CHICAGO — Mayor Lori Lightfoot’s administration has reversed itself and won’t seek cash from cops as reimbursement of legal fees related to a lawsuit filed by members of Chicago’s SWAT team.
The move follows a WGN Investigates report Oct. 27 that revealed the city’s law department was seeking $185 each from 100 SWAT officers and threatening to turn them over to a collections agency if they didn’t pay.
“No comment,” was the only comment from a law department spokesperson who declined to explain the reason for the reversal.
WGN Investigates first reported in 2018 that the city’s SWAT officers were seeking to be paid for time they spent on-call and performing other functions. It led to a stand-off of sorts between SWAT and City Hall in which officers stopped answering their phones during their off-duty hours.
A lawsuit filed by the officers claimed the city was violating federal labor standards and Illinois wage laws by not paying them for time they spent working but were unpaid. A judge recently dismissed the case and said the city could recoup its legal costs. This led Mayor Lightfoot’s law department to send letters seeking $185 from each of the 100 current and former SWAT officers who signed-on to the case. The total bill came to nearly $19,000.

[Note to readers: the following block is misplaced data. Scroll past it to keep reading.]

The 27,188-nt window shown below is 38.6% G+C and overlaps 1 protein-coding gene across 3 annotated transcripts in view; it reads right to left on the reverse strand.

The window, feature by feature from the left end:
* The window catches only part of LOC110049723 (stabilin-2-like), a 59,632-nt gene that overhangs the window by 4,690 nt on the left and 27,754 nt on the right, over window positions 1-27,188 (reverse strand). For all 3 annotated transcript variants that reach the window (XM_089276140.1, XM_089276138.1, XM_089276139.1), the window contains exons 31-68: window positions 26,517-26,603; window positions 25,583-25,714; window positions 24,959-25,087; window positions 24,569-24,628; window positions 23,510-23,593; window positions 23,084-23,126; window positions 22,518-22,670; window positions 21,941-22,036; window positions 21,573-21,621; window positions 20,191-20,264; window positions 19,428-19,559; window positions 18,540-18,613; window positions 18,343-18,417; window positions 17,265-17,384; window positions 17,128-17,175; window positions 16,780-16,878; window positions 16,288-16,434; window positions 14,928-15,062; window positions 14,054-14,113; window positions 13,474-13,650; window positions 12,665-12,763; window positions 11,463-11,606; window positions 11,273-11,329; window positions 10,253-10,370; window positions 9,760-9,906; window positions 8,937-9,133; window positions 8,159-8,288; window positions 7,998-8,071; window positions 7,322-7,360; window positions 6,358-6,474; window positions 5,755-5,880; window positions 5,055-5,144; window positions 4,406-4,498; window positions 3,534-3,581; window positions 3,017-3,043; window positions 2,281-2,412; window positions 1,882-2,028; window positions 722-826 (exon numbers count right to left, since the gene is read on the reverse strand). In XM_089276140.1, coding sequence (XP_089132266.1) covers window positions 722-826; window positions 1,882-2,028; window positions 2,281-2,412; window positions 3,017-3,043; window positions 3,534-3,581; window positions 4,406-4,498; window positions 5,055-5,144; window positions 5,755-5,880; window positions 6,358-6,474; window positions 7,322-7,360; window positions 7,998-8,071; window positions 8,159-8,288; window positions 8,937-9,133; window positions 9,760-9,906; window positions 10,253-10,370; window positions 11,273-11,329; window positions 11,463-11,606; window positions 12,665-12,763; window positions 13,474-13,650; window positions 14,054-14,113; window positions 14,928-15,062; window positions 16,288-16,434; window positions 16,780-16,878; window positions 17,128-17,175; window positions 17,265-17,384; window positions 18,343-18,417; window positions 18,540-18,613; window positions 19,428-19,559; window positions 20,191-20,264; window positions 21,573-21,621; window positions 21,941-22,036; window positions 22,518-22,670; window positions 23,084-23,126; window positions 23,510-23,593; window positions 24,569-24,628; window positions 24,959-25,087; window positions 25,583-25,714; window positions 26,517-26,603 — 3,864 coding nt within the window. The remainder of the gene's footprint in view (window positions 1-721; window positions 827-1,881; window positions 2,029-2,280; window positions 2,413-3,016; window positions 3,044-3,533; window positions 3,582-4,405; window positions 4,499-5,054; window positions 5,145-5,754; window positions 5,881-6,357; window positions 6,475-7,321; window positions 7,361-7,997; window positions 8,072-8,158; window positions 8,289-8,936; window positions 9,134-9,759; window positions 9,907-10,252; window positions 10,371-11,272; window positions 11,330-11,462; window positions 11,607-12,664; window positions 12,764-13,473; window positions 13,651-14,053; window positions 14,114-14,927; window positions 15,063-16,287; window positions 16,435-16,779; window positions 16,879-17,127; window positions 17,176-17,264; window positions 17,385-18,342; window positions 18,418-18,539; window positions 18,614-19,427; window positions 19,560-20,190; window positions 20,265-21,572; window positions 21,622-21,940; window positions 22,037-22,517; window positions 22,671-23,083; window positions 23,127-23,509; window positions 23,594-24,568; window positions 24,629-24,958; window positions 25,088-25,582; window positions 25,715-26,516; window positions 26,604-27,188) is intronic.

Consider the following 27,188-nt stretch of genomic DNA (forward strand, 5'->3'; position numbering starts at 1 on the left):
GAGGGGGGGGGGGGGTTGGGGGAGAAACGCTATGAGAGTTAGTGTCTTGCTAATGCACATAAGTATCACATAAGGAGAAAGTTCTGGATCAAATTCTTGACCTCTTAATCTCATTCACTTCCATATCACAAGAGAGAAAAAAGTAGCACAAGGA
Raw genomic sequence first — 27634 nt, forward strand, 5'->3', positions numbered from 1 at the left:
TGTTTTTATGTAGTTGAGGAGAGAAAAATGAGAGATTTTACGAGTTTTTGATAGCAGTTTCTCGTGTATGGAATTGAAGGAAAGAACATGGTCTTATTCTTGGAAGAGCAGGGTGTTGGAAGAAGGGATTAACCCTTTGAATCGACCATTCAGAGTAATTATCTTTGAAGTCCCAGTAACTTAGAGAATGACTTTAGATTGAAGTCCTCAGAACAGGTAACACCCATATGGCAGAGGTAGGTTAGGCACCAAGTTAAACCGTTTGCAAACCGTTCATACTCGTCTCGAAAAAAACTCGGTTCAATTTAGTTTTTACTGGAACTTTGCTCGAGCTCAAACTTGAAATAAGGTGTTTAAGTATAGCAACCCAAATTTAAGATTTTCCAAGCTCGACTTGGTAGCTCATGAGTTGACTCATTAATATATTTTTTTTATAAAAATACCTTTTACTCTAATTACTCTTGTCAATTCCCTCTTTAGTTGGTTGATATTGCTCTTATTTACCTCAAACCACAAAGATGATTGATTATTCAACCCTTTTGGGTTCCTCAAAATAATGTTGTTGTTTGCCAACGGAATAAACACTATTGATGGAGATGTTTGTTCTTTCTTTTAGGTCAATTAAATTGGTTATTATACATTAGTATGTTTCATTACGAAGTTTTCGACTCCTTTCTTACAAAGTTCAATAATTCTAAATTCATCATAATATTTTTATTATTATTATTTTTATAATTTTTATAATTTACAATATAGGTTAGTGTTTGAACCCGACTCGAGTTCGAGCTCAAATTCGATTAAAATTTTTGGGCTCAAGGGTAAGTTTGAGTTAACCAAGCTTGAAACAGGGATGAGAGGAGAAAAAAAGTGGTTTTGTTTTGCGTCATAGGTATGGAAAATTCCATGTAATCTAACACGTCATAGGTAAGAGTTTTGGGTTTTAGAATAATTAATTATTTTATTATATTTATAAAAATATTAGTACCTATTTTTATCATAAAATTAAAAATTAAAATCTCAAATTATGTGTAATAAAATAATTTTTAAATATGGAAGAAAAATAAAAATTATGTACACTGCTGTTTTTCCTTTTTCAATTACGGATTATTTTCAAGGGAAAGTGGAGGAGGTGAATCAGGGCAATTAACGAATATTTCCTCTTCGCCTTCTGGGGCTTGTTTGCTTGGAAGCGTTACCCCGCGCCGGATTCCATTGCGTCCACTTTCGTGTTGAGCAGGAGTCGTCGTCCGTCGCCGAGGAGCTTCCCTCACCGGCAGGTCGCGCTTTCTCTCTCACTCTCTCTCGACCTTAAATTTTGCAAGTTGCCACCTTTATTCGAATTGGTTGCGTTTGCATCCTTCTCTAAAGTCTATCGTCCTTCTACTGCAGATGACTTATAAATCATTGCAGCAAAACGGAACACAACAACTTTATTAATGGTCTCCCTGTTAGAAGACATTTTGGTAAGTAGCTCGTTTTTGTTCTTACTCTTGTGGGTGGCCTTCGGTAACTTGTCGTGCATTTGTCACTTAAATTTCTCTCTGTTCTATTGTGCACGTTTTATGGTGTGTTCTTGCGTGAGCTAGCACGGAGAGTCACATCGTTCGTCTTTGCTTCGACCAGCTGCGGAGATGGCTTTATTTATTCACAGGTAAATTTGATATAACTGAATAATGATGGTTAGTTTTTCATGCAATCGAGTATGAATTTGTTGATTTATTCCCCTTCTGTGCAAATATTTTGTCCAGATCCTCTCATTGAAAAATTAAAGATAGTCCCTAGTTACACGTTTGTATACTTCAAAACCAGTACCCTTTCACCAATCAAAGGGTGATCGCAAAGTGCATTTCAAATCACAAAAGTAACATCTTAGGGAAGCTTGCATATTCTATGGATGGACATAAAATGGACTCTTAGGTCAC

“It’s 100% vindictive,” longtime CPD SWAT operator Bob Bartlett said last week. “We were fighting for our labor rights in a city that’s a labor city and you guys are punishing us.”
Mayor Lightfoot denied knowing about the letters or the case last week.
“I haven’t read it so the lawyer in me tells me to actually read the judge’s order before I react to it,” Lightfoot said October 27.
However, her law department sent follow-up letters to the officers saying “the City will NOT be seeking recovery on the Bill of Costs” dated the same day, and just one day after WGN Investigates first contacted City Hall.